Case Story from CA Farmers

Case Studies of CA Farmer, Mr. Lela Ganamo; Humbo District

(Written by Norman Holbruke, Tearfund Canada, October, 2018)

‘Who says you can’t teach an old dog new tricks?’ ….is the viewpoint of Mr. Lela Ganamo a farmer in Humbo District, southern Ethiopia. He estimates he is about 71 years old, but is still eager to learn and provide food security and be a model of livelihoods for their children.There are 6 in Lela’s family, including a wife, 3 adult daughters and 1 son.

In the ‘development sector’ Lela is what we call a ‘spontaneous adopter’….people that are especially appreciated for their ingenuity and because they demonstrate that a technology is replicable by seeing it in the neighbourhood, and through basic instructions of a neighbour, and then put it into practice.


Tearfund Canada’s local partner agency called TDA (the relief and development arm of ‘Word of Life’ denomination) that functions in this hilly, Wolaita Zone of Ethiopia. As part of GAC co-funded project to scale up ‘conservation agriculture’ (CA), TDA has trained over 7,000 farmers to practice CA so they can get better yields (2-3 times conventional farming yields), but also farm in an environmentally sustainable way that builds up the soil.

To reach out and mobilize this many farmers TDA employs local ‘animators’ that live in the local villages. One called Mescle lives near this Lela and has 122 farmers practicing CA in his ward. He told Lela about the impact of other farmers doing CA so Lela tried it from 2017.

When we asked Lela if he’d been to school he replied, “no, but I’m not naïve.” We agree with his assessment as he is growing on his small farm of 1.25 hectares (3 acres) good crops of pigeon peas, corn, peanuts, chili peppers, pumpkin, enset (false banana), papaya, and moringa tree.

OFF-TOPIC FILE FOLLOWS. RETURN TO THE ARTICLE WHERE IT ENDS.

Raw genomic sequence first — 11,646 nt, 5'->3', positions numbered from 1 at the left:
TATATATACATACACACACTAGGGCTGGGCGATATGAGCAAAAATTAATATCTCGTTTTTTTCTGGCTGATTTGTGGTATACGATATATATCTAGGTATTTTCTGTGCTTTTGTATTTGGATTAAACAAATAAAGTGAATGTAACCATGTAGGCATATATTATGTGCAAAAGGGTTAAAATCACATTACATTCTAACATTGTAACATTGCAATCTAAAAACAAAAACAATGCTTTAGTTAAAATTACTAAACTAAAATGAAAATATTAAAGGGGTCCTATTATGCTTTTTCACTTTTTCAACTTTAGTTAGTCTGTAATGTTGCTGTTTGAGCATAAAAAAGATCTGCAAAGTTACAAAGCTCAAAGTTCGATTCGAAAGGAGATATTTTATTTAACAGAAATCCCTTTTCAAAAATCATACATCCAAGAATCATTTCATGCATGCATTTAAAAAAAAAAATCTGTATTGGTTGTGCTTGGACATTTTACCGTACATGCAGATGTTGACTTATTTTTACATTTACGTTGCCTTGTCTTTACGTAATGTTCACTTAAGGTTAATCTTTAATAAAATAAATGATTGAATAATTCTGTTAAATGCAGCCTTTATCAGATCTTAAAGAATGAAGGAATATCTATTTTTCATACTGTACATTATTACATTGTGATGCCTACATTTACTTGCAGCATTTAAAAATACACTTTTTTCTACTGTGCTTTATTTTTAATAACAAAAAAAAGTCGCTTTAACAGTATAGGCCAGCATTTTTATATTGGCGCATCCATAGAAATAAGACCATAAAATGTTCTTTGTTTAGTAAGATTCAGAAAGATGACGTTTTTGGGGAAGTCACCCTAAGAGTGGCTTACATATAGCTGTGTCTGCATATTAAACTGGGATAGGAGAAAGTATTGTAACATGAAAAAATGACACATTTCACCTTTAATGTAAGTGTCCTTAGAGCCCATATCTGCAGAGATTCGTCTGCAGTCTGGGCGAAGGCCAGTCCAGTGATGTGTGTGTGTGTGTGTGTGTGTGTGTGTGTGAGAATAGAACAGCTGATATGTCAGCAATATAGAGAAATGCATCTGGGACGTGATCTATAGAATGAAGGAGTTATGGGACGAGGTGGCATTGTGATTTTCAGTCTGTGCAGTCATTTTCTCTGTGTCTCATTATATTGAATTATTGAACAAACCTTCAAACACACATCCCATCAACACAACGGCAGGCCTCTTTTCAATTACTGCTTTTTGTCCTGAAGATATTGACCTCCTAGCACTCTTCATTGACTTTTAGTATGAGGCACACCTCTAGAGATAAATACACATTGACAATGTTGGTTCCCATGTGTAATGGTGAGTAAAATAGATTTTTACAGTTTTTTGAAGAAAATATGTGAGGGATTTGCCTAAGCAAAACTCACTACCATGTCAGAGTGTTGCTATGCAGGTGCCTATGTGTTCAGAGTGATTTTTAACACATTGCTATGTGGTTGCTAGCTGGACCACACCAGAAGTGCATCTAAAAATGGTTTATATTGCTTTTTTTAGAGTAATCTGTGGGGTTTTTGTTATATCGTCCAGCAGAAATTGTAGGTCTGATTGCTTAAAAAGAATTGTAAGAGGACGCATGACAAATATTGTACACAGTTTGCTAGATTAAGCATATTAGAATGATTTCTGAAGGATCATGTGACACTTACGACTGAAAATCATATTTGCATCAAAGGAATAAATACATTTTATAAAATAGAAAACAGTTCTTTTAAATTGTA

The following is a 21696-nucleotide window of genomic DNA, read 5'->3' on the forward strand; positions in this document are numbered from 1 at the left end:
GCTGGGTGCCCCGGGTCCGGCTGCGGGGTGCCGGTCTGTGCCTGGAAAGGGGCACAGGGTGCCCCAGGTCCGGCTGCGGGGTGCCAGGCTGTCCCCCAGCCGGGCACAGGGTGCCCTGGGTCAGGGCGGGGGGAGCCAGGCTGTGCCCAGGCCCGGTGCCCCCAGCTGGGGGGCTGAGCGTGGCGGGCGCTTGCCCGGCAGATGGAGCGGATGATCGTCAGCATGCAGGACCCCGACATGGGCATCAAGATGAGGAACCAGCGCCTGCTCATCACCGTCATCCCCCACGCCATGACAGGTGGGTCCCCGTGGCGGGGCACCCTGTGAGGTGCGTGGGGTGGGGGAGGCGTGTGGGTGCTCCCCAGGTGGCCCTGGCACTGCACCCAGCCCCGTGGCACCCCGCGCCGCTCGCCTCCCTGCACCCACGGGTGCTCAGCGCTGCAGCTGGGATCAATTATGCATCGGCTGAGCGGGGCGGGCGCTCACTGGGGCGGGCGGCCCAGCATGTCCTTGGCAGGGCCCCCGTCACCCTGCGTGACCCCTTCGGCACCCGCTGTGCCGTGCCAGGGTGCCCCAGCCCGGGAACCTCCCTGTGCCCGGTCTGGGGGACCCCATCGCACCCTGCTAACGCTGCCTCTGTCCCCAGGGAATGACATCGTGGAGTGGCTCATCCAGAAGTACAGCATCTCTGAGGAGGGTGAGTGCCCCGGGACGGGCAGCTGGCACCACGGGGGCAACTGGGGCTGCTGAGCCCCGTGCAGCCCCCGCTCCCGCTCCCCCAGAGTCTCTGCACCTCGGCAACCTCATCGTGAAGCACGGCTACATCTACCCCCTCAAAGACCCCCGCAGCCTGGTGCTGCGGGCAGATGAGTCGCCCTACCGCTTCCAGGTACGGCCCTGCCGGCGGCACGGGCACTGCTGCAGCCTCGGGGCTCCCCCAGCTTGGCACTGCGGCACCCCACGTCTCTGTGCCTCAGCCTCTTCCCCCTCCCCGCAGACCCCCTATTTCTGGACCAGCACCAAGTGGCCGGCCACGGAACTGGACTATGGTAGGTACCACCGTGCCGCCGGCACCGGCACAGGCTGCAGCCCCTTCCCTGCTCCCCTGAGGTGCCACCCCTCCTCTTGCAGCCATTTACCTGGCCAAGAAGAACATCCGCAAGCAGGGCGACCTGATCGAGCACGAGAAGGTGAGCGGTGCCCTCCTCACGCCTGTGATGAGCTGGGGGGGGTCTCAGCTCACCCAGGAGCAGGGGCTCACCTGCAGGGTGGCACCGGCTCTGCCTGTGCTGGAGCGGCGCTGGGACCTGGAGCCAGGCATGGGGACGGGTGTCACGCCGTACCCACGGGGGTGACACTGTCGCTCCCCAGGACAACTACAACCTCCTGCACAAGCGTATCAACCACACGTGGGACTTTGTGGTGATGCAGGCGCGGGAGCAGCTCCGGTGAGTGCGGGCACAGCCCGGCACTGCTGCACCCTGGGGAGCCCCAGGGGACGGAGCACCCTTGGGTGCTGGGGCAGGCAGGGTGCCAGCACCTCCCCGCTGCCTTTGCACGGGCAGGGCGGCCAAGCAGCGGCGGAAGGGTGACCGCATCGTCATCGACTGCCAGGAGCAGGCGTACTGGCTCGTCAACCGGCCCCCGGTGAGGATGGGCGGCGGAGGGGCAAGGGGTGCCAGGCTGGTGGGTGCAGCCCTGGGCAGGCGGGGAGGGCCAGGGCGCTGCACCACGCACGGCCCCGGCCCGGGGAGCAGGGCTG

Lela tells us “I observed the productivity of other CA farms, and that they had intercropping, and crops lasting into the dry season…so I was keen to imitate that. Yes, CA takes some work up-front of mulching your field well, but then I am rewarded with much better yields, the ability to grow into the dry season, and the few weeds I can pick easily. Look at my soil; even after the rains, it is still moist. I have not had any CA training yet, but I am looking forward to training that TDA will provide this fall, then maybe I can do even better.”

Lela Ganamo standing on his CA plot(photo by Norman Holbruke)


CS, CA farmers, Mrs. Asnakech, Mr. Mamhiru Zemaa nd family,Humbo District

Asnakech (woman at right in pink skirt) was worried about food security for their large family of 7 children, so when Tearfund Canada’s partner TDA offered a chance to learn a new farming technology, she took it. Her husband Mamhiru was skeptical, but did not stop her from going as some of the local men do. She received 2 days of training on issues such as the importance of good spacing of plants, soil fertility and moisture levels, having the ground covered by mulch of dense crops, rotating crops yearly, and doing minimal tillage. Later she had a refresher course to ensure she had learned everything thoroughly.

Asnakech explained to us, “At first I just did a 20 x 30 m. plot, and grew corn mono-cropped. I was amazed because the rains were not good but I got 550 kg harvest, even after picking some to eat fresh. From a similar size plot with conventional farming, we only got 1 bag, about 50 kg! Now we have expanded the size of the CA plot to 100 x 25 m. (2,500 m², or almost 2/3 of an acre) and are growing corn, sorghum, pigeon peas and pumpkin. We haven’t harvested it all as you can see, but the yields will be good”.

Interested to know the family dynamics we asked the husband Mamhiru what he thought of all this. He replied, “I had gone to another ward with some livestock and was farming there. I didn’t think she would get much but her yields were so impressive that I was won over, now myself and the kids help her. We’ve even started mulching another plot away at a distance preparing for the next rains.” Asnakech added on, ‘Before, the maximum we would get was 4 months of food from harvest that lasted us till December. Now within this 1.5 year timeframe we have reduced the hunger gap to just 2 months, and that may further reduce. Now our family tension is gone- we have good harmony; all the family works together, and we will train our children to do this kind of productive CA farming.”


Mrs Asnakech and her families standing on their CA Plot(Photo by Norman Holbruke)